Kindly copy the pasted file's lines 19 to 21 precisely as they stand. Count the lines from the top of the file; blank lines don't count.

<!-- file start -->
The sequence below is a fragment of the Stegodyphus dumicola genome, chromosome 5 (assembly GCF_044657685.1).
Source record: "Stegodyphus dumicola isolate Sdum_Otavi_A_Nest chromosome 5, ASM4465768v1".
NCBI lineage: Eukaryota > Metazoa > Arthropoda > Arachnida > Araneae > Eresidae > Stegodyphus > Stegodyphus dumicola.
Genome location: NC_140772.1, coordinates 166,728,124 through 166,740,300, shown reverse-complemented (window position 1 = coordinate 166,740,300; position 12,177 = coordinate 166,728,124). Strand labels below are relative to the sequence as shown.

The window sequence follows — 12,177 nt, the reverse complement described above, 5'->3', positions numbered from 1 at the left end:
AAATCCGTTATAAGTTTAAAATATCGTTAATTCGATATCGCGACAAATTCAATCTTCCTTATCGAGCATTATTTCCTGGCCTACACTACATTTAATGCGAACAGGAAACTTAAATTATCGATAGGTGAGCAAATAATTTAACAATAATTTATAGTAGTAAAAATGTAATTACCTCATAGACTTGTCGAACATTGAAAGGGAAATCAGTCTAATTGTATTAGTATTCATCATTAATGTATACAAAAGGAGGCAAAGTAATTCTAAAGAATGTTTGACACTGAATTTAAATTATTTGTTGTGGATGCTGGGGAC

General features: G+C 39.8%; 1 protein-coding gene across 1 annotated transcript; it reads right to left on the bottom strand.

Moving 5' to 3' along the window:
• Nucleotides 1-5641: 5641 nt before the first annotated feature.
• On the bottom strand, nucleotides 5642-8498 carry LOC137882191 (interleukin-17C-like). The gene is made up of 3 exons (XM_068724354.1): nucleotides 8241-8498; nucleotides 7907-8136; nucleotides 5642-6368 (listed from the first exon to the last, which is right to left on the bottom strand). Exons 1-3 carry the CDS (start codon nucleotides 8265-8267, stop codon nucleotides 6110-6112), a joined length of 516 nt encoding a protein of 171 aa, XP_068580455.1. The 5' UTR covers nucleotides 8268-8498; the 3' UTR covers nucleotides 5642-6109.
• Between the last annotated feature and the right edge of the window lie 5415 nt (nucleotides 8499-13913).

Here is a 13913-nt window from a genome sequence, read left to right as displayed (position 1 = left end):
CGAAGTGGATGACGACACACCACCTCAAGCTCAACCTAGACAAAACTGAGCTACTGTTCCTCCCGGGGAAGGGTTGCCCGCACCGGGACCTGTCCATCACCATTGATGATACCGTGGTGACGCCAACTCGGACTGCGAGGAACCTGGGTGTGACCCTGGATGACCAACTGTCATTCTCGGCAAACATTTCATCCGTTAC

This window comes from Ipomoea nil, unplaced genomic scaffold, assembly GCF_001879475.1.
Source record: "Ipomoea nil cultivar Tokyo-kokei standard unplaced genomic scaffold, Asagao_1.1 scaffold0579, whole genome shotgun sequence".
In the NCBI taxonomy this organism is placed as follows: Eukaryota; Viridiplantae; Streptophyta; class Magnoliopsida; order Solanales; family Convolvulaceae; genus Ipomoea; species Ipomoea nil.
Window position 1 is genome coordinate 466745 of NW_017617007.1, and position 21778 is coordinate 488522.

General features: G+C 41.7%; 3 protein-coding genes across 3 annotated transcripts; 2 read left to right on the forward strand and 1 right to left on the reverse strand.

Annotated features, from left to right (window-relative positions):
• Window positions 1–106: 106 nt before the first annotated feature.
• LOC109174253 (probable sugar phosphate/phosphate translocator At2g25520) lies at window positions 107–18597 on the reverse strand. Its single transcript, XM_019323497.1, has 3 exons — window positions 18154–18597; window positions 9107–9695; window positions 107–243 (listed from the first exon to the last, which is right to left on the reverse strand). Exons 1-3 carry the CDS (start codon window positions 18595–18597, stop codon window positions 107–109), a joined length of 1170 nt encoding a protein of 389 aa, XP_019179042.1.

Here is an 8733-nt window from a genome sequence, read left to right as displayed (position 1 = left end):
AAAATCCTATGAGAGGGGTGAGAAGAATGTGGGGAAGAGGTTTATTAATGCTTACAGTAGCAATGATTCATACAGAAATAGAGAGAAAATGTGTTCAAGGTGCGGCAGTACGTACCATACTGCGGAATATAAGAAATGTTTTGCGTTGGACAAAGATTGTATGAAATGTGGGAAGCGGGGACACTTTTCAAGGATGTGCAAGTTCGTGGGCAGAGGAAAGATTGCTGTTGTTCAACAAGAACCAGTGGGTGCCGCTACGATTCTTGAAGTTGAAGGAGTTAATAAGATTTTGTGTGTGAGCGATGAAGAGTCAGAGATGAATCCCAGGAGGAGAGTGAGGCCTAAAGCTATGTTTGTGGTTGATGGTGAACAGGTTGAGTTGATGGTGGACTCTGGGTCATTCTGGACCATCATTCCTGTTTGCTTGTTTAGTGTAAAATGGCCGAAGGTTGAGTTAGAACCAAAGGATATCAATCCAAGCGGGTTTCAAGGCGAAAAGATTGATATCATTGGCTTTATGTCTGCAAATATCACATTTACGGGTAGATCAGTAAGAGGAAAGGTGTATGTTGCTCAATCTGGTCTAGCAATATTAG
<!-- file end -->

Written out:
Annotated features, from left to right (window-relative positions):
• Window positions 1–106: 106 nt before the first annotated feature.
• LOC109174253 (probable sugar phosphate/phosphate translocator At2g25520) lies at window positions 107–18597 on the reverse strand. Its single transcript, XM_019323497.1, has 3 exons — window positions 18154–18597; window positions 9107–9695; window positions 107–243 (listed from the first exon to the last, which is right to left on the reverse strand). Exons 1-3 carry the CDS (start codon window positions 18595–18597, stop codon window positions 107–109), a joined length of 1170 nt encoding a protein of 389 aa, XP_019179042.1.